1. What is Great Promise Partnership? GPP is a part of the Georgia Department of Education (GaDOE) in the Office of Career, Technical, and Agricultural Education (CTAE). GPP works to establish and grow public-private partnerships that empower and equip students at risk of not completing high school, allowing students to gain real-world job skills and experience, and creating a path to personal success and the workforce of the future.
2. Why should employers partner with GPP?
Whether Georgia has low or high unemployment rates, employers have difficulty filling empty positions. GPP presents employers with the opportunity to train their own future workforce. Many GPP students will stay in the community after high school graduation and become the area’s workforce. Employers that participate in GPP will be one step ahead and already have trained employees.
3. Are there business incentives for participation in GPP?
· Many GPP students may qualify for the Work Opportunity Tax Credit (WOTC) for employers. Also, Federal Bonding is available at no cost to employers which provides limited liability coverage for employees who can’t otherwise be bonded. More info can be found at www.gdol.ga.gov
· Creation of a skilled workforce for your organization and others in the community.
· Your company will be making a real difference in the economy of your community and Georgia while increasing the financial stability of your organization.
4. Why is GPP a “Win-Win” for everyone? GPP is not charity, but instead a win-win for employers, schools, communities and students. Employers gain skilled workers who are productive and profitable. Schools gain students who stay in school and the dropout rate is reduced. Communities gain productive citizens and better economies. Students gain high school degrees, real-world skills and hope for their futures.
5. Can employers participate in GPP without having student employees? Yes! Each community has financial challenges to successful implementation of the program. Examples include the cost of transporting students to the worksites and the cost for students to participate in REAL Skills Days. Organizations not conducive to having student employees can underwrite these local costs. Donations can be made to your local school system for use with their GPP program or to the Georgia Foundation for Public Education (GFPE) at www.gfpe.org/ and designate that the donation is for GPP.
6. What is the usual timeline for implementation of GPP? Workplace usually takes between six months to a year from the very first talks in the community to full implementation. Students may start work over the summer to get a head start, in August when school begins, or in January at the beginning of second semester. Students cannot start in the middle of a semester because of the need to earn academic credit for classes they’ve already started, as well as Work-based Learning academic credit for participating in GPP for an entire semester. Student class schedules can’t be changed mid-semester. WorkPrep can be implemented on a shorter schedule and can begin at almost any time of the school year.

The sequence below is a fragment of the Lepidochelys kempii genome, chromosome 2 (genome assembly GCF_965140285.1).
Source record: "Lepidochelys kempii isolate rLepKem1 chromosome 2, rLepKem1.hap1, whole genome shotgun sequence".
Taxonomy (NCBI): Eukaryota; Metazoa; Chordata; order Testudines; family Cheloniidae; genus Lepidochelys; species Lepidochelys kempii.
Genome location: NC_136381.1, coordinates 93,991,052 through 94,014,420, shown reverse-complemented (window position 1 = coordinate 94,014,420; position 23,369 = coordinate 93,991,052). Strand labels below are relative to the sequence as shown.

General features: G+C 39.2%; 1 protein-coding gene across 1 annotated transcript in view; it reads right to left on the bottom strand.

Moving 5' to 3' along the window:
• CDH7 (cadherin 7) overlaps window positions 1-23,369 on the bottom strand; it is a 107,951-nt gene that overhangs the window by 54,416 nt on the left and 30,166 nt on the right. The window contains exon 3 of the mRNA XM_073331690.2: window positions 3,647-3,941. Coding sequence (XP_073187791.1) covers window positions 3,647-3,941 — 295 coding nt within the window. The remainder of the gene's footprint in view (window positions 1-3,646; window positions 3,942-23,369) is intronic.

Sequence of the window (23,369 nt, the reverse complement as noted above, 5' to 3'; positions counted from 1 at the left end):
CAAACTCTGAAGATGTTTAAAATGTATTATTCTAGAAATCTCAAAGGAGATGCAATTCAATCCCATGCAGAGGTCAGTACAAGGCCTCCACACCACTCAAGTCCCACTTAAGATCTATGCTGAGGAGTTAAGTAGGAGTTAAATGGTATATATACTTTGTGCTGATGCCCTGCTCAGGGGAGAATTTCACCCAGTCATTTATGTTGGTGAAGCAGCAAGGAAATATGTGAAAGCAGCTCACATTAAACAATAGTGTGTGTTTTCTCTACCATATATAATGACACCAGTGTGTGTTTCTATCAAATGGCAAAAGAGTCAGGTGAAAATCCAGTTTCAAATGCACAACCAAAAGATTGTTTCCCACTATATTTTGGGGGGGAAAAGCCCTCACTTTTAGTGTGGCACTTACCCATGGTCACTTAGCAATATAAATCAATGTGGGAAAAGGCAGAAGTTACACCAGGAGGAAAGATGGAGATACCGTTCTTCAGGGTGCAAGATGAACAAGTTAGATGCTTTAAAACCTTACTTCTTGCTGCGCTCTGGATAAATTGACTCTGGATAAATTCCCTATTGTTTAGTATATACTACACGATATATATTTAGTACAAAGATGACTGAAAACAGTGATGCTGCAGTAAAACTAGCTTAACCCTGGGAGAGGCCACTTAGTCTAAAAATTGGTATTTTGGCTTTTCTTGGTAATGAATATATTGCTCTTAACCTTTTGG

7. Are there special HR considerations for employers employing GPP students? Businesses should treat GPP students as they would any other part-time employee. Students participating in GPP Workplace are 16 years old or older and legal to work. We encourage employers to put them through the same HR orientation as they would for any other part-time employee, while still remembering that they are students and may need to miss work for tutoring, homecoming, pep rallies, and other opportunities and activities we don’t want young people to miss.
8. Are there special liability considerations for employers if they hire GPP students? Careful thought should be put into the types of jobs that are appropriate for teenagers, but Workers’ Comp regulations would apply in case of injury. GPP can help employers identify student jobs. More information can be found at www.gdol.ga.gov
9. What does “meaningful work” actually mean? Meaningful work means real jobs that need to be done by the employer. We do not want employers to invent jobs for GPP students, but rather find jobs that are appropriate for high school students that already exist, need to be done and contribute to your bottom-line. Young people will learn from any real job as long as supervisors take the time to explain why the task needs to be done and how it fits into the larger goals and success of the employer.
10. How many hours will students work per day and per week? Students’ work hours will vary depending on their school schedule (regular or block schedules) but most students work three to four hours daily and 15 to 20 hours per week. For more questions about work hours please refer to www.gdol.ga.gov
11. Do employers need to pay the students benefits? Students should have the same benefits as other part-time employees, but since they are part-time employees, benefits are usually not a consideration.